December 08, 2010

Catastrophic Cuts to the University of Wales Press.

There has some awful news recently about the University of Wales Press, which is facing some detrimental cuts. Basically the Higher Education Funding Council for Wales (HEFCW) has announced that no longer will it fund publication in the Welsh language or about Welsh culture. This policy seems at best, a mistake, and at worst, racist.

Here is what the scholar Kirsti Bohata says about it:

Without a viable source of funding for academic publishing in Wales, ‘Welsh Studies’ – that is scholarship about Wales – and scholarship in the Welsh language will be in an untenable position. It will be unable to perform in the Research Evaluation Framework (REF) and unable to take its place on an international platform. In order to understand its culture, interrogate its past and build a meaningful future, Wales needs its researchers and teachers. Without a means to circulate research, scholarship and teaching will fade and die.

Welsh scholars, however, have set up a facebook group with information to protest against the cuts. Here is what it advises:

The key issues involved in this issue are outlined below and we hope that as many people as possible will call for a reversal of HEFCW’s decision.
We suggest that you write to the following (contact details are given at the end of this document).
• Mr Roger Thomas, Chair of HEFCW Council
• Professor Philip Gummett, Chief Executive of HEFCW
• Leighton Andrews, Minister for Children, Education and Lifelong Learning in the Welsh Assembly Government
• Your constituency AM
• Your list AM
• Your MP
• A list of Council Members of HEFCW is given in a separate doc, do write to any you know personally.

We suggest that your letters to HEFCW ask that the full Council be shown your correspondence.

The group also lists issues of importance that you might find useful in writing your letter.

1. The grant money that used to go straight to the press will now be in the hands of university bureaucrats

The HEFCW Publications Grant has funded about 15 titles a year since 1999. It served (in HEFCW’s own words) “to boost research in Wales; to boost the standing of higher education and of higher education institutions in Wales; to fulfil the Council’s objectives in relation to Welsh language and culture, particularly in relation to scholarship in these areas” (from ‘Criteria for the use of the HEFCW Grant’). From now on, however, HEFCW proposes that these funds will be distributed to individual universities, which can then allocate funding for such publications “if they consider that publication of the kind hitherto supported by the HEFCW Publication Fund is an academic priority for them” (from HEFCW letter to UWP).

2. Why the new funding structure won’t work

In the short term, with the REF just around the corner, individual universities might allocate some funds towards Welsh publications. However, there seems little chance that this will be sustained. In the longer term, this money (which is not ringfenced) is likely to be used for other purposes. Welsh scholarship will be seriously damaged as a consequence.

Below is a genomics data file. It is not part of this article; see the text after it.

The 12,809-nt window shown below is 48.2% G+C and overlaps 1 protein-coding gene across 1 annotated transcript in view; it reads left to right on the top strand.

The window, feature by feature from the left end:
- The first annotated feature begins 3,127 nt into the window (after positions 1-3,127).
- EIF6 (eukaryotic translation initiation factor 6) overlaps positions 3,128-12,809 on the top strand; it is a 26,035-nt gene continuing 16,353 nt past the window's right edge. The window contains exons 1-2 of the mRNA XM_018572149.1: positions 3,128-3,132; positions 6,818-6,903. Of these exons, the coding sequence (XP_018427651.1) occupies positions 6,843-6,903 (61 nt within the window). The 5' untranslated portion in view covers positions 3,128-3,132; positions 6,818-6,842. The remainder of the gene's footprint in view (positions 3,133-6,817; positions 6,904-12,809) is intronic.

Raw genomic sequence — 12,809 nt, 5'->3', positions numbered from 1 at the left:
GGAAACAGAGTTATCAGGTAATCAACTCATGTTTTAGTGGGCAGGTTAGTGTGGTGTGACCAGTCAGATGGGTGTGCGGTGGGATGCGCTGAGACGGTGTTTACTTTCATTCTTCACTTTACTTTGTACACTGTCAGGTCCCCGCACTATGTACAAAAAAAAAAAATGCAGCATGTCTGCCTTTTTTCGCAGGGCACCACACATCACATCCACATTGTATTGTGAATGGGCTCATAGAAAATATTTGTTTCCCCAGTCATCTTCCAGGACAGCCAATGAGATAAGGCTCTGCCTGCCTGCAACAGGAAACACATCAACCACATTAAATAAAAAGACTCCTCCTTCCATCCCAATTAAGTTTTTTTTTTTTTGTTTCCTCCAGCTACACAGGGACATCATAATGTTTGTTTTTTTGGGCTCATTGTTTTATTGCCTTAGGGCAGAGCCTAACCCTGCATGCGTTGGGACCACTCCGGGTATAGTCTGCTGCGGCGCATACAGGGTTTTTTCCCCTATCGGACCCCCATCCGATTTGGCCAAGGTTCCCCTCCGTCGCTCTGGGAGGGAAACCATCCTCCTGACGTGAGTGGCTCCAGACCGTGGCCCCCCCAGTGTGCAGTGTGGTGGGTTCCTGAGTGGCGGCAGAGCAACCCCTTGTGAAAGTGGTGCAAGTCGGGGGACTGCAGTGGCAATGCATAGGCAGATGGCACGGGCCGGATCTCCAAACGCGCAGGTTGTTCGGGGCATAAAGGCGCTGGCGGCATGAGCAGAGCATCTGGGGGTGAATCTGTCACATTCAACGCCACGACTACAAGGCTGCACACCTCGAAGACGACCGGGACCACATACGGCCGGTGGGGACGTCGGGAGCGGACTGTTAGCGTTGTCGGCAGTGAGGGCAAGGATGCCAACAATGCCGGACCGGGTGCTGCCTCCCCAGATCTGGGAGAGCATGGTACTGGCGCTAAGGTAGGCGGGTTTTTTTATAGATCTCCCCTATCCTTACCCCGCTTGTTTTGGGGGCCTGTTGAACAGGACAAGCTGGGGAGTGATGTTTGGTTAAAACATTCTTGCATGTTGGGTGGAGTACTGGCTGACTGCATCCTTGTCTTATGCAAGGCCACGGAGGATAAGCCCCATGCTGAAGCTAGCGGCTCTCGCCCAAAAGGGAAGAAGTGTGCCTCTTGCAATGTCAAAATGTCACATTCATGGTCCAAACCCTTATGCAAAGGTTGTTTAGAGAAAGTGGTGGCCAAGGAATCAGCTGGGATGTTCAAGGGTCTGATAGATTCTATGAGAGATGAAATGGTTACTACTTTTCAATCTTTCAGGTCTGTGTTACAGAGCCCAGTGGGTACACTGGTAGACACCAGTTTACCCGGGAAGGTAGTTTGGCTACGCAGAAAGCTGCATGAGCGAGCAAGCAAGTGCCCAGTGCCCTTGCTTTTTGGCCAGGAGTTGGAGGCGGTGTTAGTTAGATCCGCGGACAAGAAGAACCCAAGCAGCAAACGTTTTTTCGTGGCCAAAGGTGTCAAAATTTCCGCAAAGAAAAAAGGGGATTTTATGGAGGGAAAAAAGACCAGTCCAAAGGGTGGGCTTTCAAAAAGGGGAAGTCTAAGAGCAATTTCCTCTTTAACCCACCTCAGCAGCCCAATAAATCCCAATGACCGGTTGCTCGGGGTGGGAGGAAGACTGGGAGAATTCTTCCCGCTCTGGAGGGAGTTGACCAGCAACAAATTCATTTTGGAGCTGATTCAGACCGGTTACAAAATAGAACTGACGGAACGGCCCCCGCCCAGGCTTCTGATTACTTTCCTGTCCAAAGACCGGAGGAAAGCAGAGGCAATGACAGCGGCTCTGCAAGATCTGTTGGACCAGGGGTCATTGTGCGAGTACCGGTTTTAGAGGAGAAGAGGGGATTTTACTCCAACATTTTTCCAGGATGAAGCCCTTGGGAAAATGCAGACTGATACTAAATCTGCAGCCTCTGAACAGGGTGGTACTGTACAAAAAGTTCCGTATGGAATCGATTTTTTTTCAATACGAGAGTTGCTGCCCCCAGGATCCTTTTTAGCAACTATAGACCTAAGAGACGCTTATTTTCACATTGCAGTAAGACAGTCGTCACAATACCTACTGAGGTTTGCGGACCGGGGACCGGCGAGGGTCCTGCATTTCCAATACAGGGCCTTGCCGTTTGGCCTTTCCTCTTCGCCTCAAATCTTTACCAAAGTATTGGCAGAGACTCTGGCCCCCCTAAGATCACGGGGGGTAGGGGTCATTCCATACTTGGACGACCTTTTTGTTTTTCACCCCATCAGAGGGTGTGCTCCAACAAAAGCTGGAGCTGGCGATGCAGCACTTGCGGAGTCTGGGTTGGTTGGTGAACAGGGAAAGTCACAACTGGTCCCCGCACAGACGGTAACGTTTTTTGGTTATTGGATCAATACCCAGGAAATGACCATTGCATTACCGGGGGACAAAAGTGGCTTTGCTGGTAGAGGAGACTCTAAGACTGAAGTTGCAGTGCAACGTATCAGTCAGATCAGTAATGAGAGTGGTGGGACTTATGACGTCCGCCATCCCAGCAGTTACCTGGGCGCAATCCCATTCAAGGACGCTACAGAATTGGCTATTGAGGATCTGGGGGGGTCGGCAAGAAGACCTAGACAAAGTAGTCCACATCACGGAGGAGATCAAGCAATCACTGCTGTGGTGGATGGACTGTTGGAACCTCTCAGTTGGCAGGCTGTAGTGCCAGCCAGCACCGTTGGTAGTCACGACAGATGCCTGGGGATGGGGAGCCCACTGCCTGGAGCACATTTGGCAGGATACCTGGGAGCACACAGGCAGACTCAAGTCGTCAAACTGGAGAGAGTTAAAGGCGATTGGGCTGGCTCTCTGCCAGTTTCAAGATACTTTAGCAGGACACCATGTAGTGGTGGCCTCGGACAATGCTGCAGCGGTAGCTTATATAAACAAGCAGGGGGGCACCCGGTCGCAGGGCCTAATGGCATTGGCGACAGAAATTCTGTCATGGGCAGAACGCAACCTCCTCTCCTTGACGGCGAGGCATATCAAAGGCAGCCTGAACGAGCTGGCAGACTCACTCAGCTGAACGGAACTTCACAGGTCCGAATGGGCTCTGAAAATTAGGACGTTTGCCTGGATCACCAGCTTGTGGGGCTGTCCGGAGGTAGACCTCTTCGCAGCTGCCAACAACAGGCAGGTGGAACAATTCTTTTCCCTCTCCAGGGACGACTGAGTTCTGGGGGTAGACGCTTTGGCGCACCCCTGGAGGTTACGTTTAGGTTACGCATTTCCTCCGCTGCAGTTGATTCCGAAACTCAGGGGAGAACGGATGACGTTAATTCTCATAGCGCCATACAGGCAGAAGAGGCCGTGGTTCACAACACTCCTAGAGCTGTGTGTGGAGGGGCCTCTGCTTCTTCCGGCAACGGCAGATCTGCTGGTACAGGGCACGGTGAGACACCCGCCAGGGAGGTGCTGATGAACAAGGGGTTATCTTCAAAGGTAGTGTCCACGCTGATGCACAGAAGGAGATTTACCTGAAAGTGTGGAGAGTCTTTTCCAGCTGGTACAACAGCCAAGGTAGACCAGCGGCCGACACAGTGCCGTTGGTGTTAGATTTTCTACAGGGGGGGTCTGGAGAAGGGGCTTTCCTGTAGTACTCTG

bq. The new funding system replaces the block grant paid directly to UWP with a piecemeal system. This will leave UWP with considerably reduced editorial control, as it will increasingly have to make decisions based on funding attached to titles rather than on their intrinsic quality. This will undermine the planning and sustainability of key series.

Funds may not be allocated to the universities which are producing the best Welsh scholarship in any one year. Moreover, significant work in the field by scholars not based at Welsh universities will not be funded.

This is not to mention the fact that – shock horror – universities outside of Wales might have scholars who are writing about Welsh literature or even working in the Welsh language.

3. Why the withdrawal of direct grants to UWP is a disaster for Welsh scholarship

Welsh scholarship – both work in the Welsh language and work about Wales – will have no specialist University Press. As a result, very little scholarly research on Welsh subjects will be published.

Younger scholars, those based outside Wales and others not directly employed by universities wishing to invest in REF publications will not be able to publish crucial research.

A lack of research publications will be seen as a sign of academic weakness and will undermine scholarship in a diverse range of Welsh studies.

4. Why can’t UWP publish academic titles without a grant?

It is not economically viable. HEFCW recognises this under the new system when it suggests that individual Universities can provide publishing subsidies from the redistributed funds.

5. Why can’t academics publish elsewhere?

Publishers outside Wales tend to lack the interest or necessary expertise in Wales-related fields. As such, they are unlikely to accept Welsh-language material or books primarily exploring the history and culture of Wales.

These were the conditions which prompted the creation of the HEFCW grant in 1999 and the situation has not improved.

Contact Details

Mr Roger Thomas, Chair of HEFCW Council
Professor Philip Gummett, Chief Executive of HEFCW
Higher Education Funding Council for Wales
Linden Court, Ilex Close
Cardiff, CF14 5DZ

Leighton Andrews AM,
National Assembly for Wales
CF99 1NA

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